Agnes Scott College gallery Director Lisa Alembik’s ambitious “Quadrennial: Greater Decatur 2010” is dominated by a spirit of poetic conceptualism.
Since you asked: “poetic” visual art is art in which visual metaphors operate like the verbal metaphors in poetry: emotionally evocative or condensing multiple layers of information into a brief, pithy image.
And since Wim Wenders’ “Wings of Desire” is one of the most poetic films ever made, it seems appropriate that Matt Haffner’s short video in his “Between 2 Worlds” installation (detail above, photo by T.W. Meyer) should be almost a composite of its visual tropes: scenes change when an eye opens and shuts, a finger comes briefly and beautifully into focus in an extreme close-up, a woman’s long hair falls across her shoulders, a flock of birds wheels in a twilit sky. For once, Haffner’s large paper cut-outs of portentous figures work in tandem with another medium as the lighted windows of a MARTA train in the video intersect momentarily but exquisitely with the windows of the parked car in the wall mural.
Wenders’ film is also referenced for an instant (a glimpse of Berlin’s angel-surmounted victory monument) in “En Transit,” a remix by Sara Hornbacher, Hartmut Koenitz and Kenneth Knoespel of footage from “Berlin: Symphony of a Great City” intercut with the Paris of “Playtime” and “Breathless,” punctuated by trilingual texts of Walter Benjamin’s aphorisms on architecture, open spaces and dwelling (still, at left). Originally screened in Paris, the video is a reminder that some Greater Decatur art is global.
Metaphoric visual juxtaposition functions differently in Chung-Fan Chang’s collision of the conventions of Chinese landscape painting with the neon geometry of shapes representing kites. The organic forms of mountains and rivers are abstracted into independent planes of imagery in traditional landscapes; here they are abstracted still further, making these paintings a collision of two styles of 20th-century abstraction as well as a 21st-century mash-up of cross-cultural sensibilities. (Photo by T.W. Meyer.)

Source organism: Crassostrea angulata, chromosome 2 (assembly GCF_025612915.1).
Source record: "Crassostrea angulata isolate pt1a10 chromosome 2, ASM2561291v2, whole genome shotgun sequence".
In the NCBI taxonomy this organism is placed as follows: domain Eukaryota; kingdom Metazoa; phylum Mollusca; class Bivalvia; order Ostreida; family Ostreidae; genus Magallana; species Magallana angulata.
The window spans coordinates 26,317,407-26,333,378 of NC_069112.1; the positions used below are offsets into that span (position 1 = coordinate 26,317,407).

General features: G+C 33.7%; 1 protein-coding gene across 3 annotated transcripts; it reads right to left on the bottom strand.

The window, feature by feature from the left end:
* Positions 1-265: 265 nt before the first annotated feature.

The metaphors turn murky in the other paintings in this quadrennial, Marc Brotherton’s symbolic renderings of collective confusion regarding things people don’t understand. The meaning is clear enough in the list of things that presumably don’t exist: unicorns, the Flying Spaghetti Monster, etc. (The painting’s faux-folk marginal commentary suggests “there is one thing that you know and that is that you never really know you know?”) However, when other paintings offer vast mixtures of different types of scientific symbols, I don’t even understand what it is that people don’t understand.
Jonathan Bouknight’s spectacular gender exploration isn’t much clearer. He installs full-scale replica walls, broken in Gordon Matta-Clark style, in the back gallery as a frame for a video of a woman exaggerating her femininity (still, above) and photos of a man asked to imitate Cher. These gender role-playings flank a dressing table with anonymous, anomalous bottles, more like containers for liquor than for cosmetics. Perhaps the whole scene, coated uniformly with green paint, is about gender camouflage? I have no idea. The code escapes me.
By contrast, Lisa Tuttle’s “Post-Colonial Karma” presentation of the burden of Southern and global history is painfully clear. Racial stereotypes show up in tourist shops and motel art and family photographs; the whole doubtful heritage is explicated on a website, with relevant books available to give students context for the visual shorthand that may (happily) now be generationally obscure.
Susan Krause’s sociopolitical transmutation of Sudoku, on the other hand, is as immediate as today’s headlines. Replacing the popular game’s numerals with symbols, she asks viewers to fill in the blanks with visual shorthand for the forces behind our economic crisis.
Krause’s ideograms are visual metaphors at the opposite extreme from emotionally evocative. They engage the viewer in the game, but are as bloodless as the abstract statistics that mask real suffering. That, surely, is part of her point.
Claire Paul rounds out this diverse quadrennial with a large wall painting plus sound recordings that turn the gallery’s Barcelona chairs into listening stations for moments of nature and machines interacting, a meditative, metaphorical substitute for her original goal of recording her surroundings as she slipped into a dream state.
Curator Alembik has shown us that Greater Decatur has richer imaginative resources than routine exhibition schedules might lead us to assume. Pushing the boundaries needs to be further encouraged.